The Centers for Disease Control and Prevention is investigating the discovery of vials that are labeled “smallpox” at a laboratory in Pennsylvania, the health agency said on Thursday.
The frozen vials “were incidentally discovered by a laboratory worker while cleaning out a freezer in a facility that conducts vaccine research in Pennsylvania,” Belsie González, a spokeswoman for the C.D.C., said in an email on Thursday.
She stated that the C.D.C. She said that the C.D.C. was working with law enforcement officials in order to investigate the vials. According to the agency, the vials were intact.
“The laboratory worker who discovered the vials was wearing gloves and a face mask,” she said. “There is no indication that anyone has been exposed to the small number of frozen vials. We will provide further details as they are available.”
The C.D.C. The C.D.C. didn’t say where in Pennsylvania they were discovered or how many.
Mark O’Neill, a press secretary for the Pennsylvania Department of Health, said there were a “small number of vials” found at a Merck facility in Montgomery County, outside Philadelphia.
Merck did not respond to a request for comment Thursday. The F.B.I. The F.B.I. referred inquiries to C.D.C.
“The Pennsylvania Department of Health would like to stress that there has been no known threat to public health and safety,” Mr. O’Neill said. “As referenced by the C.D.C., there is no indication that anyone was exposed to the small number of frozen vials that were labeled ‘smallpox.’”
Citing a notification from the state’s department of health, Kelly Cofrancisco, a spokeswoman for the Montgomery County Office of Communications, said there was a total of “15 questionable vials” with five labeled as “smallpox” and 10 as “vaccinia.”
Smallpox, an infection caused by the Variola virus, has been causing devastating outbreaks for centuries. About three out of 10 cases are fatal, according the C.D.C.
Symptoms include a very high fever, and a blistering, progressive skin eruption.
According to the World Health Organization (WHO), the virus claimed the lives 300 million people.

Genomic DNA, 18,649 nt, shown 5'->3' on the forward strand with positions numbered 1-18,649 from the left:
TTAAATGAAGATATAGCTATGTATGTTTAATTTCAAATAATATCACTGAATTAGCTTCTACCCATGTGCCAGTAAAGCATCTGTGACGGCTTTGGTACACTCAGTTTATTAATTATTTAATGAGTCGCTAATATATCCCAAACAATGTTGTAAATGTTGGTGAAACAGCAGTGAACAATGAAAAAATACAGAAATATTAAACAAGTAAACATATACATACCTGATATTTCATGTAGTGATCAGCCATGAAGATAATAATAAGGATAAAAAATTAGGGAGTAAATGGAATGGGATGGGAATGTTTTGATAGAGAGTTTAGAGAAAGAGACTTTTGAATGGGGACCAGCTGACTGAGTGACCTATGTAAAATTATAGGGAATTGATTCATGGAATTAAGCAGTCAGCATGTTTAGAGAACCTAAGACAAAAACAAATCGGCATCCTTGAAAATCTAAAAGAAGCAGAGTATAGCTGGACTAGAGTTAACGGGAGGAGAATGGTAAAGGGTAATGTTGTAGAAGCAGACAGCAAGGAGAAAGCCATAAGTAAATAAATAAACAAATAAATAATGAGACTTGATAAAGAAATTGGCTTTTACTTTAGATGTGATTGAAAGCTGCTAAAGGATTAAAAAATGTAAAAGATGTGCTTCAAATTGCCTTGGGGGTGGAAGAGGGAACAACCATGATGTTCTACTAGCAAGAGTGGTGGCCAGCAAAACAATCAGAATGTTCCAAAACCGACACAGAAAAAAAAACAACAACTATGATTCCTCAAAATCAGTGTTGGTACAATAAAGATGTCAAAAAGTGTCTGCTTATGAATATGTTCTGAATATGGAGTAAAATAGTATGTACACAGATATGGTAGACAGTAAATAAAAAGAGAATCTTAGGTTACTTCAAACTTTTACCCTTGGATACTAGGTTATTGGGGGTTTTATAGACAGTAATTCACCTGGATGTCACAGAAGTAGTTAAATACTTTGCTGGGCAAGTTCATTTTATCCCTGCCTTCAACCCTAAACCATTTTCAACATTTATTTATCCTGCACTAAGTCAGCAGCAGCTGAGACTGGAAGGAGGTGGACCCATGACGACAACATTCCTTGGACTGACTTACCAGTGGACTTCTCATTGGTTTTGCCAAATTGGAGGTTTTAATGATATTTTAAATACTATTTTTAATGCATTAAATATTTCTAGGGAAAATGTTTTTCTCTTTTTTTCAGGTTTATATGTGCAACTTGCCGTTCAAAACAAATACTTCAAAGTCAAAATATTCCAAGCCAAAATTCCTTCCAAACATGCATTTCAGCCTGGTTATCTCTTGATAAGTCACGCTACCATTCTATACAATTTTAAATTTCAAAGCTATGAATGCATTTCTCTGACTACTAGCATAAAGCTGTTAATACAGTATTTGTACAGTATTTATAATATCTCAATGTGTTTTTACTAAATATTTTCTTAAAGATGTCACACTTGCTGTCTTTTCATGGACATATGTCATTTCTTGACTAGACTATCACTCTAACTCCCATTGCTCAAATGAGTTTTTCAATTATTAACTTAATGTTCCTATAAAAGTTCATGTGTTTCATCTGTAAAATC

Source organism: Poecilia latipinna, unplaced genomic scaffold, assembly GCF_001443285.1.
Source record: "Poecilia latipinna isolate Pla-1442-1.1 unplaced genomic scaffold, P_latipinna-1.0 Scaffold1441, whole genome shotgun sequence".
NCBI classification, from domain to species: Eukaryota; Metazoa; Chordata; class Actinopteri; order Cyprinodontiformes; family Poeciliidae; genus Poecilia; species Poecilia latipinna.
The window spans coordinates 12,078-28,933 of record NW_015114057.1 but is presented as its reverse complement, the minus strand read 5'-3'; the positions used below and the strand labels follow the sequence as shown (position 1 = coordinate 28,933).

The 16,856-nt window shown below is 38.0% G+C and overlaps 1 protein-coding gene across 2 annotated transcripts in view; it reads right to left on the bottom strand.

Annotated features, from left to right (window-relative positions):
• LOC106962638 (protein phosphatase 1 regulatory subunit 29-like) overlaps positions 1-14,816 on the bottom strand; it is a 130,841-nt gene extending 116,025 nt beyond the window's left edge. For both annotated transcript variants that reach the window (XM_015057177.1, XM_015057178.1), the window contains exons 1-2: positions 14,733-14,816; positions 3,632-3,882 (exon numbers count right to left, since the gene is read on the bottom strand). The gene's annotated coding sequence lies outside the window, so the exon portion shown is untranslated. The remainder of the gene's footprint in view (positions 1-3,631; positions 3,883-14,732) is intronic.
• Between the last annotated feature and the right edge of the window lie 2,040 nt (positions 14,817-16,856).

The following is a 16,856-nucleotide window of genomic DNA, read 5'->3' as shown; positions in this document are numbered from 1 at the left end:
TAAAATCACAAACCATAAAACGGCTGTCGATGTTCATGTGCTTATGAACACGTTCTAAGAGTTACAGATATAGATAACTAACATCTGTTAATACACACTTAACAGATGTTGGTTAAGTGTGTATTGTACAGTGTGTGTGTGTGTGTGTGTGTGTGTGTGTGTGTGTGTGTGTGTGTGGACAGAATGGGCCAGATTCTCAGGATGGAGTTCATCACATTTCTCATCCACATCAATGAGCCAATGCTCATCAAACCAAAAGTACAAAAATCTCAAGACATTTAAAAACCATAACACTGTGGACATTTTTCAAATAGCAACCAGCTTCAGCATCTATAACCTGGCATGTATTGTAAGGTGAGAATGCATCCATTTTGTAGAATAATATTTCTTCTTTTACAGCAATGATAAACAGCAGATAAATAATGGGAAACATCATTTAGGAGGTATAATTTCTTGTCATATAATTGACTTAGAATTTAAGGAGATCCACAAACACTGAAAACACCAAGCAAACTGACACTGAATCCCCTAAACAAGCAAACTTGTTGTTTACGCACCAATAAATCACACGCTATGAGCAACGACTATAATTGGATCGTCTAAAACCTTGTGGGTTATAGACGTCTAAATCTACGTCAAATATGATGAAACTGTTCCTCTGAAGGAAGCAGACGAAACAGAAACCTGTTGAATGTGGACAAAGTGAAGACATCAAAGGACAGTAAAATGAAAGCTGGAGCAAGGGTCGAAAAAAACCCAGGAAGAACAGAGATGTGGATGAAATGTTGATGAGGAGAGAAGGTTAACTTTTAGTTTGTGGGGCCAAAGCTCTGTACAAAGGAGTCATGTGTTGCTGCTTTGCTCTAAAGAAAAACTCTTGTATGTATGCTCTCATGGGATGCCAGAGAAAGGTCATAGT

C.D.C. can be called upon in the event that there is an outbreak. said, “there is enough smallpox vaccine to vaccinate every person in the United States.”
According to the agency, the 1949 outbreak of smallpox was the last time that smallpox occurred in the United States. According to the W.H.O.
The W.H.O. The W.H.O. stated that there were two licensed repositories of variola viruses stocks with the C.D.C. Atlanta and at Russia. Six glass vials containing the smallpox virus were discovered in a Washington government laboratory. C.D.C. According to the C.D.C., there was no evidence that either lab workers or members of the public were exposed to the contents.
C.D.C. The C.D.C. stated that smallpox research was conducted in the United States to develop vaccines, drugs, and diagnostic tests to protect against smallpox.
Dr. Robert Glatter, an emergency physician at Lenox Hill Hospital in New York, said that smallpox can be lethal “even after it is freeze-dried.”
He said that because of its highly infectious nature, “the virus itself must be kept cold.” At room temperature after many years, he said, it was “unlikely that the virus would retain any ability to infect people.”
Dr. Glatter stated that there is a constant debate over whether governments should retain virus samples or eliminate all known copies.
Source: NY Times